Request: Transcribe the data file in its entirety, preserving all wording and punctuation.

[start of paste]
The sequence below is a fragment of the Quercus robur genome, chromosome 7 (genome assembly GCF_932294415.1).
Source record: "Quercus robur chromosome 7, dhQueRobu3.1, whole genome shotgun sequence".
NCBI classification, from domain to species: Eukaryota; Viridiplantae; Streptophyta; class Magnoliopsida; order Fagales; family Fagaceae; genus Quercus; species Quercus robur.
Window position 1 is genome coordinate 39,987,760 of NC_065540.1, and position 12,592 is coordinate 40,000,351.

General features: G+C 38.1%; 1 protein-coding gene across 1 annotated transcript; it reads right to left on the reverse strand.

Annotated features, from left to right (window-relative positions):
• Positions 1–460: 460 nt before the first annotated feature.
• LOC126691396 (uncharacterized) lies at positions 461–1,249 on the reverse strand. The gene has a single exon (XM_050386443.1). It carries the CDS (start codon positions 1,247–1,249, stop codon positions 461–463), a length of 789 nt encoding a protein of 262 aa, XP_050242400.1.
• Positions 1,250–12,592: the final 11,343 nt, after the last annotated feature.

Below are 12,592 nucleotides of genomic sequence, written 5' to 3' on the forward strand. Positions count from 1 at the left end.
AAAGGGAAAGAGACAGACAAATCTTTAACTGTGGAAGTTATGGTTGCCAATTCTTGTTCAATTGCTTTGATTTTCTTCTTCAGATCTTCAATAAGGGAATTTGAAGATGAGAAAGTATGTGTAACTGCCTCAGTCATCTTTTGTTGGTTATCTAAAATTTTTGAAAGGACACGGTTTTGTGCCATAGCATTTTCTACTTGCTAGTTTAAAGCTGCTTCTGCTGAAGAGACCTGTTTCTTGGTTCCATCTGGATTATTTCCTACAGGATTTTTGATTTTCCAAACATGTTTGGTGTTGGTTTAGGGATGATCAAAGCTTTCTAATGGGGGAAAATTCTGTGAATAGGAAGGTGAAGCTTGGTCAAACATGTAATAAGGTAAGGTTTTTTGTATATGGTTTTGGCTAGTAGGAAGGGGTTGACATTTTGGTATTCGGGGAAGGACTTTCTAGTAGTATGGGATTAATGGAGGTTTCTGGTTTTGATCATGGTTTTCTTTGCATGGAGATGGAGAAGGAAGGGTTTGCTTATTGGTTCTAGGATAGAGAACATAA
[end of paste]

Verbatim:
The sequence below is a fragment of the Quercus robur genome, chromosome 7 (genome assembly GCF_932294415.1).
Source record: "Quercus robur chromosome 7, dhQueRobu3.1, whole genome shotgun sequence".
NCBI classification, from domain to species: Eukaryota; Viridiplantae; Streptophyta; class Magnoliopsida; order Fagales; family Fagaceae; genus Quercus; species Quercus robur.
Window position 1 is genome coordinate 39,987,760 of NC_065540.1, and position 12,592 is coordinate 40,000,351.

General features: G+C 38.1%; 1 protein-coding gene across 1 annotated transcript; it reads right to left on the reverse strand.

Annotated features, from left to right (window-relative positions):
• Positions 1–460: 460 nt before the first annotated feature.
• LOC126691396 (uncharacterized) lies at positions 461–1,249 on the reverse strand. The gene has a single exon (XM_050386443.1). It carries the CDS (start codon positions 1,247–1,249, stop codon positions 461–463), a length of 789 nt encoding a protein of 262 aa, XP_050242400.1.
• Positions 1,250–12,592: the final 11,343 nt, after the last annotated feature.

Below are 12,592 nucleotides of genomic sequence, written 5' to 3' on the forward strand. Positions count from 1 at the left end.
AAAGGGAAAGAGACAGACAAATCTTTAACTGTGGAAGTTATGGTTGCCAATTCTTGTTCAATTGCTTTGATTTTCTTCTTCAGATCTTCAATAAGGGAATTTGAAGATGAGAAAGTATGTGTAACTGCCTCAGTCATCTTTTGTTGGTTATCTAAAATTTTTGAAAGGACACGGTTTTGTGCCATAGCATTTTCTACTTGCTAGTTTAAAGCTGCTTCTGCTGAAGAGACCTGTTTCTTGGTTCCATCTGGATTATTTCCTACAGGATTTTTGATTTTCCAAACATGTTTGGTGTTGGTTTAGGGATGATCAAAGCTTTCTAATGGGGGAAAATTCTGTGAATAGGAAGGTGAAGCTTGGTCAAACATGTAATAAGGTAAGGTTTTTTGTATATGGTTTTGGCTAGTAGGAAGGGGTTGACATTTTGGTATTCGGGGAAGGACTTTCTAGTAGTATGGGATTAATGGAGGTTTCTGGTTTTGATCATGGTTTTCTTTGCATGGAGATGGAGAAGGAAGGGTTTGCTTATTGGTTCTAGGATAGAGAACATAA